I want to also take this opportunity to deconstruct another myth: no need to use gloves at this point, just make sure your hands are clean and be careful to not have cream or anything oily on your skin before touching the film.
Once the film is on the reel, place it in the tank and close the tank with the lid and make sure it's closed and secure, the "click" tells you it's safely closed. You can now turn the light on.
Develop and Fix
Developing: Check if the baths are at the right temperature before pouring them into the tank. You will first pour the developer and leave it in the tank for 3 to 5 minutes. The time depends on the product you use and on the "purity" of your solutions, that is to say, the number of times you used your developer. Some people only use their solution once, personally, I use the same developer more than ten times and I increase the time each time to compensate for the concentration reduction due to the multiple uses. The outcome is always great. Prepare your timer when you pour the developer into the tank, close the tank with the second lid to avoid splashes. During the first minute, slowly stir both in horizontal and vertical directions to make sure that the chemistry is well dispersed all over the film. After one minute, leave it to work. I advise you to tap the tank on a table to make disappear the bubbles that can form on the surface and that could smudge your films, unless you are looking for a "film soup" effect, of course. You then will have to stir once again the same way for 10 seconds every minute.
Fixing: When the first bath is done, you have to stop and fix the development with the "blix". Transfer the developer in its initial container and immediately pour the blix into the tank. The blix also has to be at the right temperature. Repeat the previous step (stirring the first minute, then ten seconds every minute) and respect the time indicated by the manufacturers. In my case, it's 8 minutes. The blix creates a chemical reaction, the lid gets a bit rounded from the very first minute. Don't hesitate to release the air out between two stirrings as you would do to take the air out of a Tupperware. It will avoid a leak of the product from the tank when you are stirring and avoid staining your clothes.
Rinsing: Once the fixing time is up, you have to rinse the film and the tank. Use a lot of clear and lukewarm water to make sure there's no trace of blix left on your film. You now have finished developing your film and you can see your images on the reel!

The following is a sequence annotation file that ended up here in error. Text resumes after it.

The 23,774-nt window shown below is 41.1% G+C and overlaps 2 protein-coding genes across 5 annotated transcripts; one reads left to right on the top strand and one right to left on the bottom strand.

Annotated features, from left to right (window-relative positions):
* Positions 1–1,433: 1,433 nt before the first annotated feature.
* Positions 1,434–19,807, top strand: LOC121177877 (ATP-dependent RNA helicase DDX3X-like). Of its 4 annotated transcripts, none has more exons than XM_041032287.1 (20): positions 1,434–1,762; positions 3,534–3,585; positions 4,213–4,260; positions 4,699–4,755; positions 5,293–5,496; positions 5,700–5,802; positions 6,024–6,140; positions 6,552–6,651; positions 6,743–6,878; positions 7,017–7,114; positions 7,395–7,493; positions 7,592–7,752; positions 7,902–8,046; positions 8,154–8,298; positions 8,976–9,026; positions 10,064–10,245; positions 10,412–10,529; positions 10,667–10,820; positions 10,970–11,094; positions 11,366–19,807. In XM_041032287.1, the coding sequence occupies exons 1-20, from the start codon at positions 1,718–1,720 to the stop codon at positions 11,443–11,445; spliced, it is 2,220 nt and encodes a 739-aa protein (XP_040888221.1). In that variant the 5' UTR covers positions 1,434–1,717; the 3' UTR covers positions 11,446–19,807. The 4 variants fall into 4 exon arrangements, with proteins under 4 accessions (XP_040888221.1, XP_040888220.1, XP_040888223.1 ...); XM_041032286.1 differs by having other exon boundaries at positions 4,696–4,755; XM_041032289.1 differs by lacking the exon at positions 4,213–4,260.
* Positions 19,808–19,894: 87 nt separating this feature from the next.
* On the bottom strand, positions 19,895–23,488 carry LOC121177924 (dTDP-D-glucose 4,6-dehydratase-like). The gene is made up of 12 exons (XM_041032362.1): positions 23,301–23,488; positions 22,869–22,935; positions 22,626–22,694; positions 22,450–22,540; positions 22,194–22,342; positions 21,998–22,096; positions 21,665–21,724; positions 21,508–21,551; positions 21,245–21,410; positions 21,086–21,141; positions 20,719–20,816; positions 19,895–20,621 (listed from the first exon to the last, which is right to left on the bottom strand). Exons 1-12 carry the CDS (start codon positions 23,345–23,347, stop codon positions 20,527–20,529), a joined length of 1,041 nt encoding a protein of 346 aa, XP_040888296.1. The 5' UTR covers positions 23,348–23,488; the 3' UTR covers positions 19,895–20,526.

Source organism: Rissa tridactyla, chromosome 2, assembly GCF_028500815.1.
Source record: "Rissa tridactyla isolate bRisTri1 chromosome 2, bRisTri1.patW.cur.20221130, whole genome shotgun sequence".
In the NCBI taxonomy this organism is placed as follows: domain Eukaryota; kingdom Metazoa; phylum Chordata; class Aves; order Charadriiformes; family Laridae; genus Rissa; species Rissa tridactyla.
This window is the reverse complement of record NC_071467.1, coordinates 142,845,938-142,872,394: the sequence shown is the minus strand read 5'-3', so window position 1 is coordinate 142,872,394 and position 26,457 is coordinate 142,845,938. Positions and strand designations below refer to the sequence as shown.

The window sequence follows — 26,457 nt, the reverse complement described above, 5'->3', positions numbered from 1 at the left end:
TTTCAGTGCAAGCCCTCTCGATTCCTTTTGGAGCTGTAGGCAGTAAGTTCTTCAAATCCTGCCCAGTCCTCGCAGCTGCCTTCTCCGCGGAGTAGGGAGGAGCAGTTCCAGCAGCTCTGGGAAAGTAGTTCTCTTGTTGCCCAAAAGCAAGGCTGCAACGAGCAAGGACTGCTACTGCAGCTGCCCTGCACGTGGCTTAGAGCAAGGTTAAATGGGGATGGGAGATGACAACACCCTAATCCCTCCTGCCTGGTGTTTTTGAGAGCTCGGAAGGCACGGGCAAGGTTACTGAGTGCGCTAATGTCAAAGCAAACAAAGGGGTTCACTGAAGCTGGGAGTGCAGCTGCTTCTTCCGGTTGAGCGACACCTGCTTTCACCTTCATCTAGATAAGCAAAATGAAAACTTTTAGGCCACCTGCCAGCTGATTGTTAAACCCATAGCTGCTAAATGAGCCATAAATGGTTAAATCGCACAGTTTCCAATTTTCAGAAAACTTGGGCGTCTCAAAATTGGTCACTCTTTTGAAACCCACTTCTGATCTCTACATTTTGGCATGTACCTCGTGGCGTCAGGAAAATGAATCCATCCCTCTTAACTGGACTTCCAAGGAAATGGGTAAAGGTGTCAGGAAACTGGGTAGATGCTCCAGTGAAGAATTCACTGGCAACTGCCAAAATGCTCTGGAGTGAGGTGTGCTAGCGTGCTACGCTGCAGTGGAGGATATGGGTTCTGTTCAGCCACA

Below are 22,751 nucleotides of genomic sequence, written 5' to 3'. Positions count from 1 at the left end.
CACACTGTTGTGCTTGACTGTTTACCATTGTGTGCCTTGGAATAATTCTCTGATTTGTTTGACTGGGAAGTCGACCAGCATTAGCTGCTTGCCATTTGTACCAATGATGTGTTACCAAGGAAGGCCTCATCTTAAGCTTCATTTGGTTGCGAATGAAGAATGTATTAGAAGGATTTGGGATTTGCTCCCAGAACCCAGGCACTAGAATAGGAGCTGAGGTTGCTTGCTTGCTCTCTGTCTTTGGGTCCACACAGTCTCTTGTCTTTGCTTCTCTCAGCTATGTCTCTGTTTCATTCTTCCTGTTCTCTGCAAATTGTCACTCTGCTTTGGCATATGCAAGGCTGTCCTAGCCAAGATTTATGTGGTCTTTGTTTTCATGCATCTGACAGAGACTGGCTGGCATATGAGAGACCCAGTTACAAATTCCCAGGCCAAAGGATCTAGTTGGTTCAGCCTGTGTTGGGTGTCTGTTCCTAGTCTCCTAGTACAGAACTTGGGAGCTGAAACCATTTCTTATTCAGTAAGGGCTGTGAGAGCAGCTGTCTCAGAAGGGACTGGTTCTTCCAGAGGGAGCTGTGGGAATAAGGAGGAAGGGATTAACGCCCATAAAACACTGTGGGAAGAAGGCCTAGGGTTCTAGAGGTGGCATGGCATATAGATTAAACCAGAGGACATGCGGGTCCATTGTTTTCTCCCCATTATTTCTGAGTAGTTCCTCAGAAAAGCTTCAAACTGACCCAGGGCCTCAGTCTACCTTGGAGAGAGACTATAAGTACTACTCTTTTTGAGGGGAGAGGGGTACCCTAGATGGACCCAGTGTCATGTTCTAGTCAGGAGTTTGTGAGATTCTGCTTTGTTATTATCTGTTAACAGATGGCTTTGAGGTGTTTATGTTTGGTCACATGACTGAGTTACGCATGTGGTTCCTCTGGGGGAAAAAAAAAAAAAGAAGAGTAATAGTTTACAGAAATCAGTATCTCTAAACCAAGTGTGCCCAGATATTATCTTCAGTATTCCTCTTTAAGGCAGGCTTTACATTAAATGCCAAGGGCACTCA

Admire and Dry!
It might be the most satisfying moment of the process. You can now unroll your film from the reel and attach it vertically to let it dry. Ideally, choose a slightly moist place with a constant temperature like a bathroom. You can use pegs to attach your film to a wire. Make sure to weigh your film at the bottom with other pegs so it can dry very still. No need to use gloves for this step but avoid touching the negative surface. You have to scrape the film to avoid water droplets on it. I personally use a special film squeegee but there are other techniques. Let dry for several hours, and you can admire your hanging pictures.
The Art of Scanning
I then digitize my photos with a flatbed scanner. For this step, you have to use cotton gloves to avoid finger marks. My scanner takes strips of 6 photos in 35 mm so I cut my negatives in strips of 6 photos. The most important thing for this step is to clean the scanner glass to minimize dust with a bellow before and between each use. This will help you to remove the dust that could get stuck on your film or on the scanner glass.
Some purists consider that it's sacrilegious to digitally edit your photos, that it's against the spirit of analogue photography. In reality, when you do analogue prints, it is an interpretation of the negative and human decisions that come into play regarding colors or contrasts. Sometimes people use ink or masks to retrieve some lost pieces of information. It's basically an analogue Lightroom.
I edit my scans in Lightroom to remove eventual specks of dust and to also change the exposure as I have the tendency to do lighter scans to get as much info as I can in the shadow. Analogue is the opposite of digital on this point, it's more difficult to retrieve details in the shadows than in the whites. I don't touch anything else when I like the results but you are free to play with the tints, the LomoChrome Purple always offers surprising results when you play with the picture calibration. Play with the unique atmospheres brought to you by the LomoChrome Purple.